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Tampa software developer grows by modernizing public safety

Margie Manning

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Soma Global's downtown Tampa headquarters

The mural painted on the entrance to Soma Global’s new downtown Tampa office has special significance for the technology firm.

The purple elephant featured in the mural is Ganesha, a Hindu deity regarded as the “remover of obstacles.”

“We help first responders and law enforcement do their jobs better by removing obstacles with technology,” said Peter Quintas, founder and CEO.

Peter Quintas

Soma Global was founded in February 2017 by Quintas, a veteran of several software startups, and by Nick Stohlman, who is the company’s chief operating officer. Soma has a full suite of technology solutions that modernize public safety. The company coined the term “public safety as a service” to describe its cloud-based technology, which integrates all the reports involved in law enforcement work, from the first 911 call to a dispatcher, to arrest reports, to jail booking and release reports.

The technology runs on Amazon Web Services’ GovCloud and can be accessed from any browser or device.

“At its core, this fundamentally changes the abilities that not only the dispatcher, but law enforcement officers and first responders in the field have to respond to emergencies and calls. They have information at their fingertips, and the more you know about any situation you are getting into, the safer you likely are going to be,” Quintas said.

Soma Global developed the technology in a partnership with four large law enforcement agencies, including the University of Kentucky, the Richmond, Virginia police department and Richmond County sheriff’s office, and Virginia Commonwealth University campus police.

“We wanted to partner with them. They’re working off 15-year-old systems, so wiping the slate clean and saying if you didn’t have the burden of old systems, how would you change your processes and the way you work to leverage modern technologies?” Quintas said. “Most of the first year we worked with these agencies building out the platform. About eight months in we signed our first county in Virginia. Now, two-and-a-half years later, we have just over 30 agencies signed, which is a feat in itself because the typical sales cycle in this industry is 18 to 24 months.”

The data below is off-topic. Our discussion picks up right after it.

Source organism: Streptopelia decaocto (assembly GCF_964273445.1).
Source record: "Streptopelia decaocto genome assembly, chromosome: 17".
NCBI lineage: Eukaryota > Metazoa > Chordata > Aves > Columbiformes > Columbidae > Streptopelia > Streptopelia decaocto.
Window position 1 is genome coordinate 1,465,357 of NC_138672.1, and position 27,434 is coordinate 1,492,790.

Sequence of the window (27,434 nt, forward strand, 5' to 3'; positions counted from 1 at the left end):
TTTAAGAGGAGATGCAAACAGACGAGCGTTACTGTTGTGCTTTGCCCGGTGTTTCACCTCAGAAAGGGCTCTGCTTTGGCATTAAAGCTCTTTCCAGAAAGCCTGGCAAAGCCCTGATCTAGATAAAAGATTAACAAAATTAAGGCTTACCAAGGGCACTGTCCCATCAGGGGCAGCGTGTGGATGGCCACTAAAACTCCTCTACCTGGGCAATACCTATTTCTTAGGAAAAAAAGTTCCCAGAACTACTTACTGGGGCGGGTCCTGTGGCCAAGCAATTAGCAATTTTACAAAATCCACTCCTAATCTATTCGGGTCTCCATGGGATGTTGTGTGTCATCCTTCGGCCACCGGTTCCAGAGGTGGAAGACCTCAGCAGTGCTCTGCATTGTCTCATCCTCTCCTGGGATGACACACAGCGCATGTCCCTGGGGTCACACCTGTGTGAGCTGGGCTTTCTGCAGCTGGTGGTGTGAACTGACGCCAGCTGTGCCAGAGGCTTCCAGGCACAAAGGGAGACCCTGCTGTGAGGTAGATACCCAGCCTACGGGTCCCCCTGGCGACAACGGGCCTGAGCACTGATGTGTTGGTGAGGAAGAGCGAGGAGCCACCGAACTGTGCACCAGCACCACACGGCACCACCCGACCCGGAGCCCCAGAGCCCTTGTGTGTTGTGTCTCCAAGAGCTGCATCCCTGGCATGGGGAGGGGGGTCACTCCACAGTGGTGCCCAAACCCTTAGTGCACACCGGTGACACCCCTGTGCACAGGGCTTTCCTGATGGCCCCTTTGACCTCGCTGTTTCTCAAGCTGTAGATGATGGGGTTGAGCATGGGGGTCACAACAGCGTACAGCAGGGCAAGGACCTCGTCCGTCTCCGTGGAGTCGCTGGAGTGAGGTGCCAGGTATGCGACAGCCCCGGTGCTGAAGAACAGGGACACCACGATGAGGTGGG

He expects to sign another 30 agencies by the end of the first quarter of 2020.

The company has been adding staff as well and is up to 10 people now, six of them working in the new Tampa office and four who work remotely.

“We’re going to probably going to add in the next two quarters about eight people, depending on how deals come in. Through the next year I think we’ll be at 25,” he said.

Quintas was working in private equity 15 years ago, when he initially got involved with public safety technology at InterAct Public Safety. He hasn’t taken any outside investment at Soma Global, however.

“We’re profitable. We’re not beholden to outside venture capital. From a financial standpoint we can withstand any recession or downturn. We thought that was important because you are getting into a business where you are deploying software that people depend on for their own lives and the lives of the community. I didn’t want the volatility of a startup. The best way to do that is to think longer-term and to build it as a sustainable business,” Quintas said.

A conference room at Soma Global

The need for dependable technology also was a key worry for Quintas, at least initially.

“There was a period of two or three months where I couldn’t sleep. I was constantly checking my phone to make sure all of our systems were good because if our systems go down people could die. That was a heavy burden I’d never had before in my life from any technology I’d built before,” he said.

Quintas worked in Chicago and in New York previously. He came to Tampa initially because his wife is from the area, but now sees it as a great long-term play for startups.

He credited the $3 billion Water Street Tampa development, led by Strategic Property Partners, a joint venture by Tampa Bay Lightning owner Jeff Vinik and Bill Gates’ Cascade Venture. Embarc Collective, a startup hub backed by Vinik, also will elevate the opportunities for young companies.

“I am excited for SOMA’s growth in our business community,” said Lakshmi Shenoy, CEO of Embarc Collective. “Companies like SOMA are important to the Tampa Bay startup community, and increase its visibility on the international stage and help to attract top talent to the area.”

After two years of being heads down in developing Soma Global’s technology, Quintas wants to get more actively involved in the local tech community. The company has been hosting meetups in its new office.

“For me personally, calling Tampa my home for good now, I want to make sure the ecosystem here can support what I want to do in the future, and the best way to do that is to contribute as much as I can,” he said.

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